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Old 09-03-2009, 12:23 AM
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Quote:
Originally Posted by BBCMudbogger
The key word here is buddy.....lol.....doing it by yourself takes longer than 2 minutes!!
Understand, although it doesn't take that much longer to leave the drill motor sittin' on the tool stem and giving the long bar on the crank a quarter turn at a time between firing up the drill motor for a few seconds again. Repeat as necessary.

All I'm saying is that it isn't rocket surgery and doesn't take that long to do.
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Old 09-03-2009, 06:04 AM
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Just went through this yesterday with the DeSoto Hemi I put together...I used a 1/2" drill motor to prime, and a remote starter Once oil was flowing pretty good through everything, I ticked the engine over every couple of seconds as the drill motor was running...30 lbs of pressure...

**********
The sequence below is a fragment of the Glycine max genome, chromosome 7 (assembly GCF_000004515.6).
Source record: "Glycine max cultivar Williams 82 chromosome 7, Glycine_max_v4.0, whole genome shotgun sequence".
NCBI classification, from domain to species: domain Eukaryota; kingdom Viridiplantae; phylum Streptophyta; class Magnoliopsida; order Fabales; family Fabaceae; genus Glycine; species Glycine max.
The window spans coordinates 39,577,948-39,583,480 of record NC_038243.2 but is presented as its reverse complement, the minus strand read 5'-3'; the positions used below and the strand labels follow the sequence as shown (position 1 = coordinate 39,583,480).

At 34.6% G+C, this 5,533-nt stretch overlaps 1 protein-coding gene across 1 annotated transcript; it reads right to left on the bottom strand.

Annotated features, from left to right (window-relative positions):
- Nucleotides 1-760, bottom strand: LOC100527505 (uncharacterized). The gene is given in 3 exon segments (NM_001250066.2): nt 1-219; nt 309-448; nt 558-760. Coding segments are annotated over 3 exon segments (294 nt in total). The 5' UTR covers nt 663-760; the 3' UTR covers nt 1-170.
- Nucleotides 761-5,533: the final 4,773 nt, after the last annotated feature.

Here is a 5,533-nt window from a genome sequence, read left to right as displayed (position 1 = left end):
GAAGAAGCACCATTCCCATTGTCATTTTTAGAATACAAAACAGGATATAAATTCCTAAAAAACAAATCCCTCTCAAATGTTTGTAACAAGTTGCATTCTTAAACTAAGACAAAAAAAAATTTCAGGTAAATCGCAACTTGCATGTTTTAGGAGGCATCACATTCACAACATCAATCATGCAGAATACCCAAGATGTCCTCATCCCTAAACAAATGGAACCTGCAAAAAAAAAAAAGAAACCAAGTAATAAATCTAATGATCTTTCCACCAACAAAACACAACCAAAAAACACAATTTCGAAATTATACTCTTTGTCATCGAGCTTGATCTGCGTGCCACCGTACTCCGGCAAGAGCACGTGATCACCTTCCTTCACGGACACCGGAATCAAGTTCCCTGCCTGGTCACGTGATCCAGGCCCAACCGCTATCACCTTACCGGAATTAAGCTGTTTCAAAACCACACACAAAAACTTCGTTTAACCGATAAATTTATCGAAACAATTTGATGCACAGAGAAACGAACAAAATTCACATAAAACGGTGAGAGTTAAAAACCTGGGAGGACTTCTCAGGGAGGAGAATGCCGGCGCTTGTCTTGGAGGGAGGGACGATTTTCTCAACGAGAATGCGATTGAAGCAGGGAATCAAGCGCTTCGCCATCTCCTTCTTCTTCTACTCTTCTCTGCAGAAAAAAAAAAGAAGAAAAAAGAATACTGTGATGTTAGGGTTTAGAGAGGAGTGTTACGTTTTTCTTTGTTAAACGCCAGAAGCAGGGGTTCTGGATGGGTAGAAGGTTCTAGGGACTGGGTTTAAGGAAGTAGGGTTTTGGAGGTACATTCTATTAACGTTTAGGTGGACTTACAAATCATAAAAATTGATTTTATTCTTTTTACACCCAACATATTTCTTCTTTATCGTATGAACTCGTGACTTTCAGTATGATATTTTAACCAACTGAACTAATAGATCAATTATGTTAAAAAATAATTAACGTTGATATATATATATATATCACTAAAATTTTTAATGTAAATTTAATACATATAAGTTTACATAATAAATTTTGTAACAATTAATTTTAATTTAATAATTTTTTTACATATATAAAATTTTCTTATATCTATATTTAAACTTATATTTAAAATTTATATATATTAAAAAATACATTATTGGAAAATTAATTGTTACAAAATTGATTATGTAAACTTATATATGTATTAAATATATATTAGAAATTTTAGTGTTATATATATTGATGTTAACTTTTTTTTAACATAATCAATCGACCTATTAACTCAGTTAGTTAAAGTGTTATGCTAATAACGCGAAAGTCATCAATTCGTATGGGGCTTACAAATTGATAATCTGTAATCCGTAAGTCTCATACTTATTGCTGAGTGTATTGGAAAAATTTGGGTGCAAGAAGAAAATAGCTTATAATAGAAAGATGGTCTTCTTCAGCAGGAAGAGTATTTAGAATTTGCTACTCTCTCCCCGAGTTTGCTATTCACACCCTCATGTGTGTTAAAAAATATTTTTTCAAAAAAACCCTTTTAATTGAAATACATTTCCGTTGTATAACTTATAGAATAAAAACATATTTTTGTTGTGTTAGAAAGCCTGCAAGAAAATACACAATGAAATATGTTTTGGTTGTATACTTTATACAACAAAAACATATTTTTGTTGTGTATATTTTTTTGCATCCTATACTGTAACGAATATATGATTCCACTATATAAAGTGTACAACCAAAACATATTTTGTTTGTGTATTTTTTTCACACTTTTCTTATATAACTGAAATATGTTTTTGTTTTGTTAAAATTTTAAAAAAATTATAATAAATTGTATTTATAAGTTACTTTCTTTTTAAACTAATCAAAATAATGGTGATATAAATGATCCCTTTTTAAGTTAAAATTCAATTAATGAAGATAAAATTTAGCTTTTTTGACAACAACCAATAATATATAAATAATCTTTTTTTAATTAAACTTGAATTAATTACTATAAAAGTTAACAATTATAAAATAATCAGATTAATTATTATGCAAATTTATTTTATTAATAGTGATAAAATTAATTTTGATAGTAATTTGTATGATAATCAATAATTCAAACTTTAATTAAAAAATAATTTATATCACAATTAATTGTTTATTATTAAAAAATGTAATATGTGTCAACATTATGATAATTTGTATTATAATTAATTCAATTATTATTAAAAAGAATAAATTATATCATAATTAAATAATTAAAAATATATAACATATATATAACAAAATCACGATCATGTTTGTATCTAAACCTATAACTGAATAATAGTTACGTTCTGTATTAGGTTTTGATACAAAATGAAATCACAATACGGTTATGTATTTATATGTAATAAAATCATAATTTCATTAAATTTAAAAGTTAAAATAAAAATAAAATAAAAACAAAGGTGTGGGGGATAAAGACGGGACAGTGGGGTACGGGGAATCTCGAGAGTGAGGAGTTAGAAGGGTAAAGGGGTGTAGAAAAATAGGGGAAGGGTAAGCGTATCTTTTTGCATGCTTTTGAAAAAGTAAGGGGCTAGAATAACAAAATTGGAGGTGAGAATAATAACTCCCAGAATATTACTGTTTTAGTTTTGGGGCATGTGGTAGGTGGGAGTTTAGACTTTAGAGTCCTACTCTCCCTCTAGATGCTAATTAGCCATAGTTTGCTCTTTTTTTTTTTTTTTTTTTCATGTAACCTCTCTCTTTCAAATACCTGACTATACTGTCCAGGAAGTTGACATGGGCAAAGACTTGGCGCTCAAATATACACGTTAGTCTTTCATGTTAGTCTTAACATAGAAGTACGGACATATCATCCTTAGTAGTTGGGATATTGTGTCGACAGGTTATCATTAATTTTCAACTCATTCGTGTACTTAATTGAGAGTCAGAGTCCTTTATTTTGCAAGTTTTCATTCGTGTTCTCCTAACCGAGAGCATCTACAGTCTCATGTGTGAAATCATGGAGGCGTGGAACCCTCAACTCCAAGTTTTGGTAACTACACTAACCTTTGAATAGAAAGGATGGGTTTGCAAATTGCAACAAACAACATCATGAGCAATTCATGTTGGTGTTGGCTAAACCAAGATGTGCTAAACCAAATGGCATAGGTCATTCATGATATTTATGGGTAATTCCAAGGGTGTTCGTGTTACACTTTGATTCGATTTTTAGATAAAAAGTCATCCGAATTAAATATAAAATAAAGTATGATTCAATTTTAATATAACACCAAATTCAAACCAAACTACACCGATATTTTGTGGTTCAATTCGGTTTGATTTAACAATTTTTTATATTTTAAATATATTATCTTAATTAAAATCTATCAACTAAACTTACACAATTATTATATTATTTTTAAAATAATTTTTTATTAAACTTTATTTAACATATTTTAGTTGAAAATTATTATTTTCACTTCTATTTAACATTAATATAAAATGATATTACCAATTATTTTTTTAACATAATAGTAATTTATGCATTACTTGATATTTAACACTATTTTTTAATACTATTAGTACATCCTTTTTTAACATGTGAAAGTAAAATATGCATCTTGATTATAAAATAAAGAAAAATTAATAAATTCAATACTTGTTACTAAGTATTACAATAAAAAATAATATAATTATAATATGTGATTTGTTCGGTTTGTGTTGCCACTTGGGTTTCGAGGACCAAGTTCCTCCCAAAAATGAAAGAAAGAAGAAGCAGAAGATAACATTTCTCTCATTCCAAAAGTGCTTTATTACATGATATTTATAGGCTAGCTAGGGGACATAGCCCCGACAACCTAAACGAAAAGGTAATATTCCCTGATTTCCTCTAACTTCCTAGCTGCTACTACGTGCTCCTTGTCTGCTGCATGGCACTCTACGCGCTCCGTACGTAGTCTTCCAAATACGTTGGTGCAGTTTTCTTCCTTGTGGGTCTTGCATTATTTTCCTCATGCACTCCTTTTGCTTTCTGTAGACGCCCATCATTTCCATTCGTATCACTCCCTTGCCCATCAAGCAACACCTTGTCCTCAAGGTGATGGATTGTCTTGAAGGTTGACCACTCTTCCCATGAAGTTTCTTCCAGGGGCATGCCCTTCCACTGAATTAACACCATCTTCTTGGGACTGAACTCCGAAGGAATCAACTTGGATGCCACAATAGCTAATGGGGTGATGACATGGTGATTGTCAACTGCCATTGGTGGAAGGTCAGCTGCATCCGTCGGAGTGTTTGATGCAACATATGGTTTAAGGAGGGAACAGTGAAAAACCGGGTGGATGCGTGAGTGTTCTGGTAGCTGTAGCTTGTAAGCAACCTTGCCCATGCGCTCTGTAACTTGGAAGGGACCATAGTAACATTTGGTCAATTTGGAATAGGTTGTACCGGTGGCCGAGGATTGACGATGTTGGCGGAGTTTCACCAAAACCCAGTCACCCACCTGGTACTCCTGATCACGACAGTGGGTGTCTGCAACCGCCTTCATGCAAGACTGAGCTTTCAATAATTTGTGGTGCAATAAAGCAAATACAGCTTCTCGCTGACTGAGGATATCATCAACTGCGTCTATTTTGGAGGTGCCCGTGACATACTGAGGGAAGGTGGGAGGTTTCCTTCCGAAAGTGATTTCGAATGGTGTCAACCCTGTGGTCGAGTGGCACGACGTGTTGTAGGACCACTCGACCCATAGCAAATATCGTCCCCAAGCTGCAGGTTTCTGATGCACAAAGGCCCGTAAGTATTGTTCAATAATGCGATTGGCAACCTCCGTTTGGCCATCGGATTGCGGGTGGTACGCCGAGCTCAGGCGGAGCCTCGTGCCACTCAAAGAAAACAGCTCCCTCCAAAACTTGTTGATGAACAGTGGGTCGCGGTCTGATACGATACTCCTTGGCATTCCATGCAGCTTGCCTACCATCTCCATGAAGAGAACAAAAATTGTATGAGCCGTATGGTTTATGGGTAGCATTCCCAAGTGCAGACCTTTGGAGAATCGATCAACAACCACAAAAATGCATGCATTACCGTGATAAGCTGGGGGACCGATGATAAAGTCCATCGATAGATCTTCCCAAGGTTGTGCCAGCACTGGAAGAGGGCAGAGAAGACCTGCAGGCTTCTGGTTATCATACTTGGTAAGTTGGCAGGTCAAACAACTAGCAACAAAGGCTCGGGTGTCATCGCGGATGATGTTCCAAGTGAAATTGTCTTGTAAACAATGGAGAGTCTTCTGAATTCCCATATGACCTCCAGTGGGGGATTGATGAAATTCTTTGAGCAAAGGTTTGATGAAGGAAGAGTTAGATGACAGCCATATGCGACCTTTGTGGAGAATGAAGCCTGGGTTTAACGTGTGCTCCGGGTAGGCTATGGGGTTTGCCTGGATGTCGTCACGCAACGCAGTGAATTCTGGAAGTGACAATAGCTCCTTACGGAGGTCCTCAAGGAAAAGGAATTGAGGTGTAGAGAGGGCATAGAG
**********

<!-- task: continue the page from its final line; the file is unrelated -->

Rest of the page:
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Old 09-03-2009, 05:22 PM
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Quote:
Originally Posted by 66GMC
Sorry, but I have to disagree ... and I have a failed cam to prove my point.
This is such a common misconception. Pre-oiling an engine doesn't do anything at all for cam lobes. Cams get oil strictly from crank splash. You can spin an oil pump for three days and not get a drop of oil on the cams. Pre-oiling pressurizes oil in the galleries, but lobes don't get pressurized oil.
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Old 09-03-2009, 09:02 PM
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Quote:
Originally Posted by curtis73
This is such a common misconception. Pre-oiling an engine doesn't do anything at all for cam lobes. Cams get oil strictly from crank splash. You can spin an oil pump for three days and not get a drop of oil on the cams. Pre-oiling pressurizes oil in the galleries, but lobes don't get pressurized oil.
I understand that.
But I also know that there are openings above the cam that I believe are there to allow motor oil to drip onto the cam and lobes from above.



Sure ... I was a little paranoid after having one cam destroyed already. My engine builder blamed the cam failure on improper lubrication, so I was going to make *sure* that I couldn't be blamed again ... even went so far as to take some videos.